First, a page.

Consider your hero’s goals and motivation, then, try to understand what stands in the way of them achieving their goal. Showing how your hero fails also helps to make them more relatable, and paves the way to a conflict resolution where the obstacle is overcome. Naturally, by the end of your story when the conflict is resolved, it was your brand that allowed the hero to succeed.
Examples of good content marketing storytelling
In order to better understand how storytelling works in marketing and in ads, it’s helpful to take a look at some examples. These companies were successful in using a story to convey their message and engage their audiences.
1. Land Rover: storytelling digital marketing
Instead of creating their own story from scratch, Land Rover took a customer story and used it to promote its brand. For their 70th anniversary, Land Rover told the story of “The Land of Land Rovers” in a remote village in the Himalayas. As a marketing strategy, Land Rover does a good job of telling the story of its brand through the eyes of its customers.
Not everyone can relate to living in a remote village in India, but Land Rover owners around the world will identify with the villagers’ reasons for using Land Rovers. More than that, this story works to connect people of different backgrounds and shows that Land Rover has a good understanding of its audience and their interests.
2. Airbnb: storytelling company
Airbnb manages to pack a lot of punch in this minute-long ad. We are introduced to a hero and we see her journey throughout the ad. Her problem is introduced from the beginning when she claims “I always imagined there was just one Paris.” Then, the audience is taken on a ride through her multiple experiences in the city.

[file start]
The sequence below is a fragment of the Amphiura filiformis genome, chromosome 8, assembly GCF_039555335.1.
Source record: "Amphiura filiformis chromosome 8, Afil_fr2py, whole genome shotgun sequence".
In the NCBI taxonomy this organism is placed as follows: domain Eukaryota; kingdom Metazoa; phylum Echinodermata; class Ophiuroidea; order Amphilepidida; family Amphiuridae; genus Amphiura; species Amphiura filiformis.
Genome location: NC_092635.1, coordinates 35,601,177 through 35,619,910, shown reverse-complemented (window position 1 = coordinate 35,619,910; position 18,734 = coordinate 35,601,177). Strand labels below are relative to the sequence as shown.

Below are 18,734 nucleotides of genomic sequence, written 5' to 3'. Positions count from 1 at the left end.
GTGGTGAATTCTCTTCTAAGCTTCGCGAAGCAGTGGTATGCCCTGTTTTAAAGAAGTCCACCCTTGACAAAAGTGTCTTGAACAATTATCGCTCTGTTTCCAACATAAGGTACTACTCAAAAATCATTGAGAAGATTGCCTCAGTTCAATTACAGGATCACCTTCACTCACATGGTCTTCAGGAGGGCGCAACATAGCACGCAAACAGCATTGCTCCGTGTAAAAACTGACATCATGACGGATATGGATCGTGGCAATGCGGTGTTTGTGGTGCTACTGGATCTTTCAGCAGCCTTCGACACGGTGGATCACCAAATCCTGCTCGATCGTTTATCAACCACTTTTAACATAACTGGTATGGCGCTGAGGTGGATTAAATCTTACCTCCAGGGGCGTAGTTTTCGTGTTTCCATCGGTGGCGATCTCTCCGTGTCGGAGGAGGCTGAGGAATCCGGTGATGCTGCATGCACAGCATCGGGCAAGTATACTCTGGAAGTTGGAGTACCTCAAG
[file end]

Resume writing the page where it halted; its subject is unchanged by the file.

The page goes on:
The story Airbnb tells here is one of human connection, so it’s likely to appeal to a wide audience. The company also employs a good CTA at the end, “stay in over a million homes around the world.” The CTA isn’t too pushy and it clearly fits with the rest of the story.
3. Audible: storytelling with influencer marketing
Stories don’t always need to be told over traditional ads or videos. Audible uses storytelling influencer marketing to showcase their brand and a customer’s specific story. By combining a striking image with a relatable caption, users on Instagram are drawn into a story about the poster’s journey and struggle of whether or not he should go to college to study photography.
By having this post on the user’s page rather than the company’s, the content seems less like an ad and more like a relatable story. Many brands work with influencers these days for their unique talents in captivating an audience and telling a story. Here, audible does it just right.
4. Dove: storytelling product marketing
A few years ago, Dove released a campaign for Father’s Day where it wanted to reunite service members with their families. The ad they released tells the story of one family that’s been separated for 7 months. This is established as the problem early on, and then we’re introduced to the characters in the story, which again, are real people. This is another good example of using your existing customers to strengthen your brand.
However, unlike some other ads, this one isn’t exactly pushing a specific Dove product. Instead, what it’s doing is creating brand awareness and trustworthiness. After seeing this video, which is relatable to almost anyone, audiences are more likely to think of Dove as a reliable brand that cares about family values.
There are countless different stories waiting to be told. You can tap into your network and your customer base to tell stories about real people, showcase your client’s journeys on social media, or even make up stories with strong characters.
When it comes to storytelling marketing, the options are nearly endless. What’s most important is understanding your audience, choosing the best storytelling medium, and then crafting a compelling ad that will resonate with viewers.